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Rose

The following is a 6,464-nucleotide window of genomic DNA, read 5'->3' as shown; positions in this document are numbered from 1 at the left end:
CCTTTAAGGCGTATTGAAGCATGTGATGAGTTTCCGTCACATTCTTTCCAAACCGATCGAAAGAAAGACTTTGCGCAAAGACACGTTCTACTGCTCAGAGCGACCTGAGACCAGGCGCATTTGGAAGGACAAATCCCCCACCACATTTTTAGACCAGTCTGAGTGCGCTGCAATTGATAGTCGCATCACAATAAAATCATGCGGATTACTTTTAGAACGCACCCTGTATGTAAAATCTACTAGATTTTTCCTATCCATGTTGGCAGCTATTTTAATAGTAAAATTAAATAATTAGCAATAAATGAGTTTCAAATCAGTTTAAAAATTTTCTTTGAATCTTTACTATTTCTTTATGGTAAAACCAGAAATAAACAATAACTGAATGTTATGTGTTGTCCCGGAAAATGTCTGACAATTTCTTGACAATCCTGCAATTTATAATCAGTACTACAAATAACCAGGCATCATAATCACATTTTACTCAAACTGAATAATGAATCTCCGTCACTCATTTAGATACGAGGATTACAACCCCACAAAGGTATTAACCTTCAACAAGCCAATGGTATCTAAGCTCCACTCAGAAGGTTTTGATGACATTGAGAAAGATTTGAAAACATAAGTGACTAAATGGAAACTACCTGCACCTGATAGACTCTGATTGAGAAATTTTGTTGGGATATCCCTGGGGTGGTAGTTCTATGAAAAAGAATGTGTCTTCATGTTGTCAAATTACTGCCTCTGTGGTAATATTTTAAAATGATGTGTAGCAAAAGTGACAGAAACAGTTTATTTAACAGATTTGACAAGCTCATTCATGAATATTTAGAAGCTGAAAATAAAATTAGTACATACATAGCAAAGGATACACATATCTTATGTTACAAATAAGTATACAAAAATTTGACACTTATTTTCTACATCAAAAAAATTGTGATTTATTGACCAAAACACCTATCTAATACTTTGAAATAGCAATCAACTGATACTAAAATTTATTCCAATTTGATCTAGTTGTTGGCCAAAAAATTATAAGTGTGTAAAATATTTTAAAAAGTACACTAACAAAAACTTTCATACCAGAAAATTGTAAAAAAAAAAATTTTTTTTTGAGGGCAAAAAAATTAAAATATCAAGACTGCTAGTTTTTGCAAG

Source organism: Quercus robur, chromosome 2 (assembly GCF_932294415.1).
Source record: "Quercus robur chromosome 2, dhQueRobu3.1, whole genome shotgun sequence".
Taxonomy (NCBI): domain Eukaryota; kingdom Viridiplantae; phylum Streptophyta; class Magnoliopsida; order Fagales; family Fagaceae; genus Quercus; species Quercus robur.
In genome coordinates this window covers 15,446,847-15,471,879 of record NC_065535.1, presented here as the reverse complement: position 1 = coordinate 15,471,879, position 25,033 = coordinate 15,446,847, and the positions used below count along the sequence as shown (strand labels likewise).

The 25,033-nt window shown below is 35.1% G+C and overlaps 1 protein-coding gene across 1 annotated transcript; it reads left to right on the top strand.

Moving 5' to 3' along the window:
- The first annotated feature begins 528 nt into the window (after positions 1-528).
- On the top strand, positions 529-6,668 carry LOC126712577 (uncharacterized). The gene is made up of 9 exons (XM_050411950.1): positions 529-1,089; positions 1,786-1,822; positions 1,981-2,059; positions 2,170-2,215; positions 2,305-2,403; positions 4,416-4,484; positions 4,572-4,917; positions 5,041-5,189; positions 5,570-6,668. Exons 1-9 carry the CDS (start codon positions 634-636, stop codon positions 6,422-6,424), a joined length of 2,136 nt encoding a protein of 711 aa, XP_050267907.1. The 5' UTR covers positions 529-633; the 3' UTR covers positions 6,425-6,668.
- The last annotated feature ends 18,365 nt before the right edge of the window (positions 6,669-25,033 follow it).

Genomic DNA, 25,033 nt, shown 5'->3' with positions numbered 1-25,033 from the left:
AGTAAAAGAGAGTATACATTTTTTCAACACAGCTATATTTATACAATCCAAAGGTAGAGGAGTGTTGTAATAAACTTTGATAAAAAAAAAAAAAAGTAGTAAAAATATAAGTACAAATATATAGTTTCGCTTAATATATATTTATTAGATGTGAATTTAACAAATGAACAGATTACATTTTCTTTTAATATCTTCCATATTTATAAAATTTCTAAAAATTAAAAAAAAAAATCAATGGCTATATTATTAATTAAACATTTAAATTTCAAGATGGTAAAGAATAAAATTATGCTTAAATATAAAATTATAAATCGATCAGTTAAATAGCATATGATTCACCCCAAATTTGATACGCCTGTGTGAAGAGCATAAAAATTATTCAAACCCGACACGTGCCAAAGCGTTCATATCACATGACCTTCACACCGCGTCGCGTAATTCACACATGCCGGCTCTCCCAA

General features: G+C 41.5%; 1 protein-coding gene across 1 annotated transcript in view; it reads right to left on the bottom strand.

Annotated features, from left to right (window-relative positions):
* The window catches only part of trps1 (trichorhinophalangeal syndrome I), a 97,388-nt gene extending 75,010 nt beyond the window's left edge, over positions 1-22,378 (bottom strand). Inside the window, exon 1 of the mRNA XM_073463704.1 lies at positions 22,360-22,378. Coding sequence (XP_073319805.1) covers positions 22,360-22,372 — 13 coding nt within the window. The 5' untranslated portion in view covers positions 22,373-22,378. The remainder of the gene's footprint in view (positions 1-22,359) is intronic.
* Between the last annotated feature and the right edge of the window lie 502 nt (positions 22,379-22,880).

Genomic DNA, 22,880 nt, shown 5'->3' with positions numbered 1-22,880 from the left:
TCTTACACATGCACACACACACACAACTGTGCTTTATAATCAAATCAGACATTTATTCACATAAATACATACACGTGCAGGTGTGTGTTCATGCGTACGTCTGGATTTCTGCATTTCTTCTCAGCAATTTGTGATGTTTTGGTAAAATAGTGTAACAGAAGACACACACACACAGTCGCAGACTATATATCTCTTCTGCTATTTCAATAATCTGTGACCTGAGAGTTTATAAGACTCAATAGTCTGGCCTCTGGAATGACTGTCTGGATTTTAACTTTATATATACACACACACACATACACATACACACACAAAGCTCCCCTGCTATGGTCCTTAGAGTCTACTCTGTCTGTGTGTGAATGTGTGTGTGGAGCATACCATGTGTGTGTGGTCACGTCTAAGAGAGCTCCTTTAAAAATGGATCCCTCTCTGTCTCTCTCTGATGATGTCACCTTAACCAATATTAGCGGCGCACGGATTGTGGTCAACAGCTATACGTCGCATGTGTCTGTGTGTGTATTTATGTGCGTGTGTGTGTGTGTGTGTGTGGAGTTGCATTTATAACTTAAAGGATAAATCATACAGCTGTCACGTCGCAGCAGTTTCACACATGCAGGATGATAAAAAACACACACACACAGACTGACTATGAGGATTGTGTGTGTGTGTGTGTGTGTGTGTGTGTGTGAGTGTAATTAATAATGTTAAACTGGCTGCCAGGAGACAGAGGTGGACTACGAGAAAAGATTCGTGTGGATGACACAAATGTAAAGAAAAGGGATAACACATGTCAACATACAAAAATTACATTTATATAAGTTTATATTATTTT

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  1. Years ago, I used to think that integrating video game elements in workplaces and schools could only be beneficial, that it makes work and learning more fun and engaging for everyone, and most importantly, that it's a solution to create a healthy environment. But now, I'm not so sure... By healthy environment, I mean an environment that allows people to practice a healthy lifestyle and feel inspired. A place that they love and are looking forward to go to, where they're not burdened, overloaded with work, chronically exhausted, constantly stressed and worried, forced to overwork to meet tight deadlines, lack energy and almost look sick because of the unhealthy diet and sleeping schedule, threatened to loose their jobs if they try to put healthy boundaries, or feel trapped and exploited. An environment that actually enables them to have time for themselves and for their friends and family, and at the same time inspires them to work, that helps them have internal motivation. I believe that people don't actually hate working or learning in itself, but rather that they hate negative experiences and discomfort, and that throughout the years they associated those horrible feelings with school or certain jobs, either through their own experiences or through hearing from people's experiences. And that association is reinforced day after day when they go to a working or learning environment and meet with the same terrible circumstances that leave them feeling miserable and dissatisfied with their work life/ school life. Changing a culture or a system is difficult, for that, opinions should shift. Many will agree that internal motivation is a powerful driver yet they will overload employees/students with work, never be satisfied with their performance, constantly criticize their work and even their person, and on top of that blame them for their lack of enthusiasm or their fear and tell them that it's their duties to motivate themselves and be passionate and more productive (so now they feel guilty and incompetent on top of all that, more fear and stress and exhaustion). Many will agree that an employee/student who has a healthy life is more productive and creative yet they will cross their boundaries constantly, surprise them in the late evenings with bonus work and urgent work (that was supposed to take just 10 min but ends up taking 4 hours) as soon as they tried to relax on the couch, accuse them of slacking and laziness if they dare to go out of work on time, expect them to work on the weekends and even while on vacation, all while working out and socializing and be healthy. Gamification seemed like a solution, it was implemented in certain schools and workplaces that reported that people were generally happier and more engaged. I though it would make work slightly more pleasurable and thus less exhausting. I thought that it could reconcile employers/employees and teachers/students and create a fun environment that promotes collaboration between everyone. An environment that enables more freedom and inspiration and a better work quality. Yet nowadays, more and more schools and workplaces implement gamification, sadly, most of them actually make the environment unhealthier than it already was: it creates even more stress and disparity between people, the ones attributing points (usually teachers and employers) usually uses that privilege for power abuse, it's almost always designed in a competitive way, the rankings frighten everyone (the ones at the bottom are not only ashamed but afraid to lose their jobs, the ones at the top are worried about how long their bodies could keep up with the never-ending demands and the fast rhythm), more work and more stress that knows no limits and oversteps on private lives sometimes negatively impacting relationships with loved ones as well as their own health... and all sort of disheartening issues. So after thinking about it, maybe it is not the best idea. Also, after reading content from gamequitters, I realized that game mechanisms designed to be addictive are morally questionable, and then I noticed that even before "gamifying" school or work, it already has many game elements since decades, doesn't it? The reward/punishment system could be grades and salary and even appreciations and depreciations, the social aspect is definitely here and it's very powerful, the competition that can sometimes be very intense, powerful emotions, sense of accomplishment after hardwork, etc... (it reminds me of workoholics) All in all, it seems to me now that gamification is a neutral tool, and that it depends on the user. I might be wrong about that, but it's the conclusion I arrived to for now. So what do you think? About the morality of using gamification at school or in the workplace? Do you have any ideas to make learning and working fun and healthy without resorting to gamification? Thanks in advance and have a nice week!